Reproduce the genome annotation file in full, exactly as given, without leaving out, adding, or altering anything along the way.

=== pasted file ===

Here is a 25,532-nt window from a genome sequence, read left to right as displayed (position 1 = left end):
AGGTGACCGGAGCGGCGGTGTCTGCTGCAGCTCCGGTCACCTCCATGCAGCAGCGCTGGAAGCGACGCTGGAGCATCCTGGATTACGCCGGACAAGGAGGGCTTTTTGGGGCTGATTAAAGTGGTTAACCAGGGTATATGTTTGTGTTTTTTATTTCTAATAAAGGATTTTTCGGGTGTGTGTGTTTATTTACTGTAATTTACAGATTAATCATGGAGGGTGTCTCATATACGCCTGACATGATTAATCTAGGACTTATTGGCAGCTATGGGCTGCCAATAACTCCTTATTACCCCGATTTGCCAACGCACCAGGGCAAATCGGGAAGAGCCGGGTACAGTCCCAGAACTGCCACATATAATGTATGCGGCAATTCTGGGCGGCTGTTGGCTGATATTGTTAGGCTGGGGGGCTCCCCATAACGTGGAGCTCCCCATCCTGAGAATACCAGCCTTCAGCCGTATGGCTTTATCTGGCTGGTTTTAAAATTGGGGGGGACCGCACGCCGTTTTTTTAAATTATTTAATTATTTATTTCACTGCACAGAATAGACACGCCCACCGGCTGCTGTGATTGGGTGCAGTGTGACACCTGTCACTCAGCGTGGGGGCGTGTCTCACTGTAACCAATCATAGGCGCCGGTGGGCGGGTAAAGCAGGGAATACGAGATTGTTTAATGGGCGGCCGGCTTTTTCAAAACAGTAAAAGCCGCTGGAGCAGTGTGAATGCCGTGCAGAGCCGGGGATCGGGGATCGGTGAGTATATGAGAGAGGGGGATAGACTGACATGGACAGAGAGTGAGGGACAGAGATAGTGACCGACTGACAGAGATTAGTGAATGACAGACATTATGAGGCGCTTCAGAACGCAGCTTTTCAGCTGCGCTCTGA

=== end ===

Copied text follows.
Here is a 25,532-nt window from a genome sequence, read left to right as displayed (position 1 = left end):
AGGTGACCGGAGCGGCGGTGTCTGCTGCAGCTCCGGTCACCTCCATGCAGCAGCGCTGGAAGCGACGCTGGAGCATCCTGGATTACGCCGGACAAGGAGGGCTTTTTGGGGCTGATTAAAGTGGTTAACCAGGGTATATGTTTGTGTTTTTTATTTCTAATAAAGGATTTTTCGGGTGTGTGTGTTTATTTACTGTAATTTACAGATTAATCATGGAGGGTGTCTCATATACGCCTGACATGATTAATCTAGGACTTATTGGCAGCTATGGGCTGCCAATAACTCCTTATTACCCCGATTTGCCAACGCACCAGGGCAAATCGGGAAGAGCCGGGTACAGTCCCAGAACTGCCACATATAATGTATGCGGCAATTCTGGGCGGCTGTTGGCTGATATTGTTAGGCTGGGGGGCTCCCCATAACGTGGAGCTCCCCATCCTGAGAATACCAGCCTTCAGCCGTATGGCTTTATCTGGCTGGTTTTAAAATTGGGGGGGACCGCACGCCGTTTTTTTAAATTATTTAATTATTTATTTCACTGCACAGAATAGACACGCCCACCGGCTGCTGTGATTGGGTGCAGTGTGACACCTGTCACTCAGCGTGGGGGCGTGTCTCACTGTAACCAATCATAGGCGCCGGTGGGCGGGTAAAGCAGGGAATACGAGATTGTTTAATGGGCGGCCGGCTTTTTCAAAACAGTAAAAGCCGCTGGAGCAGTGTGAATGCCGTGCAGAGCCGGGGATCGGGGATCGGTGAGTATATGAGAGAGGGGGATAGACTGACATGGACAGAGAGTGAGGGACAGAGATAGTGACCGACTGACAGAGATTAGTGAATGACAGACATTATGAGGCGCTTCAGAACGCAGCTTTTCAGCTGCGCTCTGA